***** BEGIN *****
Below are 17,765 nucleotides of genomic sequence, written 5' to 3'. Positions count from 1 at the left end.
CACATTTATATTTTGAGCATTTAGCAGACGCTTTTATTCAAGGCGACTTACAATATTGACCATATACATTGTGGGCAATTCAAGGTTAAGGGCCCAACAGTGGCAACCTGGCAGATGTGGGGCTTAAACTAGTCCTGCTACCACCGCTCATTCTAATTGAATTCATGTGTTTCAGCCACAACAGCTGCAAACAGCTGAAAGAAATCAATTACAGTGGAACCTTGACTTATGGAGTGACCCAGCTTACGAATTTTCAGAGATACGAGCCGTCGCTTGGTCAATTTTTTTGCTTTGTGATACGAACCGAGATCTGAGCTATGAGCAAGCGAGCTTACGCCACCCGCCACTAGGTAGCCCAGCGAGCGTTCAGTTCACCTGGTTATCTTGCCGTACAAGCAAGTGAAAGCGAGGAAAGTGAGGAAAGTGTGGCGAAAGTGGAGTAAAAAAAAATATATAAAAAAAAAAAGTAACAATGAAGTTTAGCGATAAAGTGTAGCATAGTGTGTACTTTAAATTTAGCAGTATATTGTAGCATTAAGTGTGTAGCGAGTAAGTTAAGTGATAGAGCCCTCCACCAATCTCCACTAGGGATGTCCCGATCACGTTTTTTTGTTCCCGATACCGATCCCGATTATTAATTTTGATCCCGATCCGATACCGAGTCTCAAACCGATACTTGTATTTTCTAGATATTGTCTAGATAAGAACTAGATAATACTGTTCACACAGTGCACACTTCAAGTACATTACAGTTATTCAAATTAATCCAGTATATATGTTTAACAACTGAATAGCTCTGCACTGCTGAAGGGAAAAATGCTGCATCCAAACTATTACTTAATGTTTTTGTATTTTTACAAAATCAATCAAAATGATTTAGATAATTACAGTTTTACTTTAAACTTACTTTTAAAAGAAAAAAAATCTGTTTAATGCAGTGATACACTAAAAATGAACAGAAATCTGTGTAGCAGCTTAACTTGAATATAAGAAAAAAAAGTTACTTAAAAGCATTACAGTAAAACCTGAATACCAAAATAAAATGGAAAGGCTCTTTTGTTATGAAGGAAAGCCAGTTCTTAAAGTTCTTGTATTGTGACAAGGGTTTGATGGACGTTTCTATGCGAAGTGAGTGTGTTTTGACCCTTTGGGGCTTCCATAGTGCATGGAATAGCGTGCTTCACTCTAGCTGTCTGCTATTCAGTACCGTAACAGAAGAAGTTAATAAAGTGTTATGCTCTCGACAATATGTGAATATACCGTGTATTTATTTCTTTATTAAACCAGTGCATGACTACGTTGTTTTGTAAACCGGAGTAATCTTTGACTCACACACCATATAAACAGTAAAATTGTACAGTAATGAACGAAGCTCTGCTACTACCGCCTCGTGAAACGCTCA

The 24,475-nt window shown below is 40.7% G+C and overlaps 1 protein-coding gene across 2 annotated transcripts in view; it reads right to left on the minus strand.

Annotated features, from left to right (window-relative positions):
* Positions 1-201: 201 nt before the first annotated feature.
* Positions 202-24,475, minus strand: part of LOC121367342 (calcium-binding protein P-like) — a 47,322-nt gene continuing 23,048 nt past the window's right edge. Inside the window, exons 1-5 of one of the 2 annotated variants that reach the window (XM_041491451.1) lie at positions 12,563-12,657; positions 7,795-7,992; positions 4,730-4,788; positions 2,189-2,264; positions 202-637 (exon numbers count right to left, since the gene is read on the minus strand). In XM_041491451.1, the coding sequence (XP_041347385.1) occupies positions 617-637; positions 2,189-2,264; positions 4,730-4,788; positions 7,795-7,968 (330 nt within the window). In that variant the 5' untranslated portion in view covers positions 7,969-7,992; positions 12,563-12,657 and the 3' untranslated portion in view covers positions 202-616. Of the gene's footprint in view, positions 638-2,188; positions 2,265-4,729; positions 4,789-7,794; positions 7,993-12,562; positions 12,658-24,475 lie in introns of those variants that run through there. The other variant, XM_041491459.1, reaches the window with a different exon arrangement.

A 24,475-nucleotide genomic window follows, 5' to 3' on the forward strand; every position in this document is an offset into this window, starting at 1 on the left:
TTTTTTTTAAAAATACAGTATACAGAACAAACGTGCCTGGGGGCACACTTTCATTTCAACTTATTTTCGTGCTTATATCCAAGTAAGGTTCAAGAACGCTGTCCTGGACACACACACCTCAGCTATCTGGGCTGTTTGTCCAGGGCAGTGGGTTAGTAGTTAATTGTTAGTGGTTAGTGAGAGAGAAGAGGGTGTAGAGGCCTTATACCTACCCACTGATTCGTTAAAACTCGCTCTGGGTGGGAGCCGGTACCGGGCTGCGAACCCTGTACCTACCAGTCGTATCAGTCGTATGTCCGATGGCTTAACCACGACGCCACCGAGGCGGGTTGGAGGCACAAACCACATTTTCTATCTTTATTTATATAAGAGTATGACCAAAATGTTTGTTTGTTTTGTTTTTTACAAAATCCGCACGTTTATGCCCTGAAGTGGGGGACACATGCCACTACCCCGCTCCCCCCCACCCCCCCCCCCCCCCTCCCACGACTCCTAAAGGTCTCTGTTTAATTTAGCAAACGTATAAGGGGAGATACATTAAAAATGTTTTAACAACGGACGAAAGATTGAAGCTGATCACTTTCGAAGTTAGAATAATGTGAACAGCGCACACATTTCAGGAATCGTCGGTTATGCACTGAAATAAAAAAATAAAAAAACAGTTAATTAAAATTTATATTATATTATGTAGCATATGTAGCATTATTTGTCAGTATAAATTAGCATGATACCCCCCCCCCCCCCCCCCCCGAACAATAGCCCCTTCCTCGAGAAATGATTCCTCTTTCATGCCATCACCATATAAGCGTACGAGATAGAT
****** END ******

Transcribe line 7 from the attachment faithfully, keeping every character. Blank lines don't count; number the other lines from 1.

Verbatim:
A 24,475-nucleotide genomic window follows, 5' to 3' on the forward strand; every position in this document is an offset into this window, starting at 1 on the left: